Once grand statements of Victorian seaside towns’ confidence and bravado, piers, like the towns themselves, are now often neglected and down-at-heel. In Hastings, however, the fire-damaged pier has risen from the ashes thanks to the local community and dRMM architects
Words Oliver Lowenstein
Photography Alex de Rijke
Early one October morning in 2010 a fire raged through Hastings Pier, completely destroying the upper deck and devastating what only hours earlier had been one the town's best-loved shoreline features. Yet, after the initial shock, a complete new beginning got underway, one which involved many of the town's inhabitants, and now nearly six years later, the new pier has just opened. While it's a major project for the pier's architects, practice dRMM, the opening also symbolises a happy ending to a broader story of a community getting heavily involved, bringing local politicians onside, raising funding and participating in recreating a 'totemic asset'.
The pier's upper deck was destroyed by the fire in 2010. It had already been closed for four years.
The old pier had been home to the kind of gaudy seaside entertainment that linked the 20th century with its 1862 beginning - fruit machines vying with dodgems and other fairground attractions, tea-rooms and ice-cream vendors. Prior to the fire, Ramboll's marine engineers were already engaged in intensive remedial work on the Victorian ironwork. Designed by Eugenius Birch (also architect of Brighton's West pier), the ironwork was in a bad way by the turn of the millennium, and the pier was closed in 2006 by Ravenclaw, its Panama-registered owner, and left, it seemed, to slowly disintegrate. The closure concentrated minds, and the inevitable public meetings, the setting up of the Hastings Pier & White Rock Trust to buy the decaying structure back for the town, and years of campaigning tussles with the council, including a large march through the town in 2009, became known as the Battle of Hastings Pier.
New look for Hastings Pier, provided by dRMM after winning a design competition in 2011
'The fire was a tragedy,' acknowledges Alex de Rijke, the dR in the fun-loving subversive practice dRMM, 'though also a useful editing process to re-envisage what the pier could be.'
It brought on passionate debate and restrengthened the community's stubborn determination to remake the pier its own and reimagine it for the 21st century. The Hastings Pier Charity (HPC), which evolved out of the Trust, secured its first funding, eventually bringing in £14m and managing the project.
A flight of wide stairs is in eke, an African hard wood especially used for marine environments. They access the roof of the visitors centre and can double as seating for temporary events
Both the HPC and the opening of the pier this spring are part of the town's broader efforts at regeneration, which are themself part of a regional cultural strategy to build new life along the entire South East coastline, running from Thames-side Kent to East Sussex's south-east corner approaching Brighton. It's called, by marketing executives, the 'String of Pearls' - a series of cultural venues, including David Chipperfield's Turner Contemporary in Margate and the restored modernist Bexhill-on-Sea De La Warr Pavilion by Erich Mendelsohn and Serge Cheymayeff.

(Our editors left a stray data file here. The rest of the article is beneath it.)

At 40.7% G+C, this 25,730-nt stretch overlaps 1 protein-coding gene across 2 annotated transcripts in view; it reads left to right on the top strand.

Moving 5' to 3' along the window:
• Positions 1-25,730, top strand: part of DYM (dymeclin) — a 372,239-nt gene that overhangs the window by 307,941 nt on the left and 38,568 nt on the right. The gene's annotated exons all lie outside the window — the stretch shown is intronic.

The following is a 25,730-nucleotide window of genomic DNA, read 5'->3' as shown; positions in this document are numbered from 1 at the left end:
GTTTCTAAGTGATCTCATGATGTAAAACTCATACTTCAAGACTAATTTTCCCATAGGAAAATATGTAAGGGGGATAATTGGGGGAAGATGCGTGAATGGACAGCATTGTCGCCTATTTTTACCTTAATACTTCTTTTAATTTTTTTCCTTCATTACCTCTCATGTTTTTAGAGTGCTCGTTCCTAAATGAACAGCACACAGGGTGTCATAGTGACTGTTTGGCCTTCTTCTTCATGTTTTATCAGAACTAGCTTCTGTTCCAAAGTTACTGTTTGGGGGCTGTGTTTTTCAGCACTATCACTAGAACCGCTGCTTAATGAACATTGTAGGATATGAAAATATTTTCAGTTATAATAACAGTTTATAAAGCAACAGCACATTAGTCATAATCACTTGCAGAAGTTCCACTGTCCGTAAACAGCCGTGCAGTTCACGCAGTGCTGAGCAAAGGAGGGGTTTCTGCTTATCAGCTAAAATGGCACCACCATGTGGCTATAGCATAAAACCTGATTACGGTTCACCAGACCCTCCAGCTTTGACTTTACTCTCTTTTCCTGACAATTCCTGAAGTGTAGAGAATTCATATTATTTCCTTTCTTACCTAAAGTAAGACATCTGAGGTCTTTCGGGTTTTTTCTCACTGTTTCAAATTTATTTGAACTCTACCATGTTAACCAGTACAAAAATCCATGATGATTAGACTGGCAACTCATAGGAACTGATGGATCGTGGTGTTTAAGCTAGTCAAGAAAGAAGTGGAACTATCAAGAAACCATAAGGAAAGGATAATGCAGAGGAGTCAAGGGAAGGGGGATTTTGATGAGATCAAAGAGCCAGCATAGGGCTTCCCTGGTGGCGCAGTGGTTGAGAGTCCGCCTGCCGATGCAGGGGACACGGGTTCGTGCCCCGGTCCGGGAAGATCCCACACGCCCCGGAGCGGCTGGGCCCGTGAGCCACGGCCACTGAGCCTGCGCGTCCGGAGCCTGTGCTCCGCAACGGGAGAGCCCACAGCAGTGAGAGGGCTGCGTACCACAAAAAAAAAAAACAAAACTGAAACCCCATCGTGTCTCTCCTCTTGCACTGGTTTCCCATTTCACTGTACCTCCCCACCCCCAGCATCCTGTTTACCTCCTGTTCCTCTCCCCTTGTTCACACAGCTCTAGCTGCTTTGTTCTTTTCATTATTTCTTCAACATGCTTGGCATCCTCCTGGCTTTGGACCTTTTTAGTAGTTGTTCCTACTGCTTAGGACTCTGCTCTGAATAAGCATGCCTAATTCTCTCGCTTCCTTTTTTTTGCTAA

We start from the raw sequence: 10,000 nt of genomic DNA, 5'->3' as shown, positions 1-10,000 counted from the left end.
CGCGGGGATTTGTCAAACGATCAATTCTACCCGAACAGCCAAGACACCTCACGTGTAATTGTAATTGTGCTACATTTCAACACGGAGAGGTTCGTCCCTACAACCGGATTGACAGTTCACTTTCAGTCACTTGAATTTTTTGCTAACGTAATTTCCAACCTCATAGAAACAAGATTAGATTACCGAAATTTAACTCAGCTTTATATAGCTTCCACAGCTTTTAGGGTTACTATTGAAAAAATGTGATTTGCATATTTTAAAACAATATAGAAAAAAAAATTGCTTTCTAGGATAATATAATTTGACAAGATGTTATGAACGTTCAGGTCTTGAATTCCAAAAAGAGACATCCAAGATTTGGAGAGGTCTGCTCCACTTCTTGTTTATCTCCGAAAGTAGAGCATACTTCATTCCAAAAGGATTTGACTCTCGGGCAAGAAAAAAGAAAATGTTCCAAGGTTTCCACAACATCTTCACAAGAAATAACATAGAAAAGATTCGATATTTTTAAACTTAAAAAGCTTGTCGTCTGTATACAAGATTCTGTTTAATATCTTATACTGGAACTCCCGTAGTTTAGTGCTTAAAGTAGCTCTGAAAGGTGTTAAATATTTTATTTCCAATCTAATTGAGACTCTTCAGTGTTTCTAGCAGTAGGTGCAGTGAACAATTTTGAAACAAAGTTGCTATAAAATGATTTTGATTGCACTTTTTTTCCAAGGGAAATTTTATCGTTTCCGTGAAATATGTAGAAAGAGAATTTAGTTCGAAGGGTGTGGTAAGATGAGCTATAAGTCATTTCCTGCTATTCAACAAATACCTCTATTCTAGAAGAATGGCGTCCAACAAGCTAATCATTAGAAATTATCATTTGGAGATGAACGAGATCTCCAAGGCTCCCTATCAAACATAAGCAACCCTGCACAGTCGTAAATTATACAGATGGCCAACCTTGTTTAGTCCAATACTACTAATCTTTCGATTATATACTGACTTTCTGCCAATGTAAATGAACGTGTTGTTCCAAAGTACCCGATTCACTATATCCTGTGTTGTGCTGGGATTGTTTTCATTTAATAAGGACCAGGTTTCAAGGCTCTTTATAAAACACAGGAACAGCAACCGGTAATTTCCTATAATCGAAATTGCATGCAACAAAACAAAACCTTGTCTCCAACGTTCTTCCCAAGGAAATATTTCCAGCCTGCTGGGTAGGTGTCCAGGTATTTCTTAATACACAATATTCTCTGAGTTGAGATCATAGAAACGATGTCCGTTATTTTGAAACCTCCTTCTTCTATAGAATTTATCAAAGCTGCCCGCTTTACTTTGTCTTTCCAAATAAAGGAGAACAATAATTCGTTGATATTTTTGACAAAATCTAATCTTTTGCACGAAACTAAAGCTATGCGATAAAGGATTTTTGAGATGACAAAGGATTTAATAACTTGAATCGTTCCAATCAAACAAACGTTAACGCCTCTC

The new visitor centre in the middle of the pier, with its roof-top viewing platform, is part of the first phase of redevelopment. It is constructed in CLT
These venues are beginning to provide a cohesive, overlapping cultural identity to this part of England's coastline. Apart from the cultural investment, the main thing that links all these coastal communities is that the towns are some of the most impoverished in Britain. If poverty is often considered shorthand for the North/South divide many of southern England's seaside towns tell a different story. These destinations were at the heart of Victorian-era tourism, growing rich on Londoners wanting a day, a weekend or even a week by the sea. The twentieth century saw a slow decline until the disastrous advent of cheap foreign package holidays in the Sixties. The tourists all but disappeared and the towns went into freefall.
The zinc-roofed pavilion, one of the few parts of the pier to survive the fire in good-enough condition to be retained, has been reworked
Hastings, with its once-grand Georgian crescents, its long beachside promenade, and its Victorian New Town equivalent of St Leonards, is a graphic example of the challenges faced by seaside towns all over Britain. With a population of 90,000, the kind of problems which come with poverty are familiar and well known, and Hastings sank to joint 13th most deprived English town, alongside Stoke-on-Trent, between 2010 and 2015. It remains the most deprived town in the South East. Not surprising then that Hastings has been a focus for regeneration, beginning around 2002 with a first masterplan by Barcelona's MBM. That resulted in a useful, if under-inspiring, new rail station concourse and higher education buildings, alongside a reworked streetscape down to the eastern Old Town.
Hastings Pier Masterplan
It's also, since early in the new millennium, along with sister town, St Leonards, become something of a hipsterville Hoxton or Hackney-on- Sea. A wave of 30-somethings, drawn by the faded grandeur, cheap housing, and the romance of the down-at-heel seaside atmospheres, has created one of the liveliest regional creative scenes, top-heavy with artists and makers doing their thing. And in 2012 Hastings' own pearl, the Jerwood Gallery, opened cheek by jowl against the Old Town's black tar fishing huts. While bringing in the cultural pound, the Jerwood doesn't always feel connected to the majority of Hastings inhabitants and their lives. By contrast, after being brought back from the edge, the 'People's Pier', as it's been dubbed, seems like the most inclusively bona-fide community regeneration project in Hastings so far, with better chances of drawing the town together now that it is finally complete.
The new pier, dubbed the 'People's Pier', attracted much support from the public for its restoration and has regained its position as a key landmark for Hastings
'Hastings Pier is an architecture of events, rather than an architecture of objects,' says de Rijke today, five years after dRMM won the open competition. The HPC choice of dRMM feels smart, completely at one in both the hipster and populist stakes. dRMM's back catalogue underlines a playful, participatory approach that extends from its early Kingsdale School in south London, complete with a translucent ETFE roof above a deformed geodesic events chamber, to the much more recent Chapel of Love on Blackpool's seafront promenade, the latter's name mixing dRMM's penchant for dry irony with the pleasure principle. The re-envisioning process for the pier emerged out of many meetings between the pier's Trust, a broad swathe of community groups and dRMM. The practice's participatory approach chimed well with the community.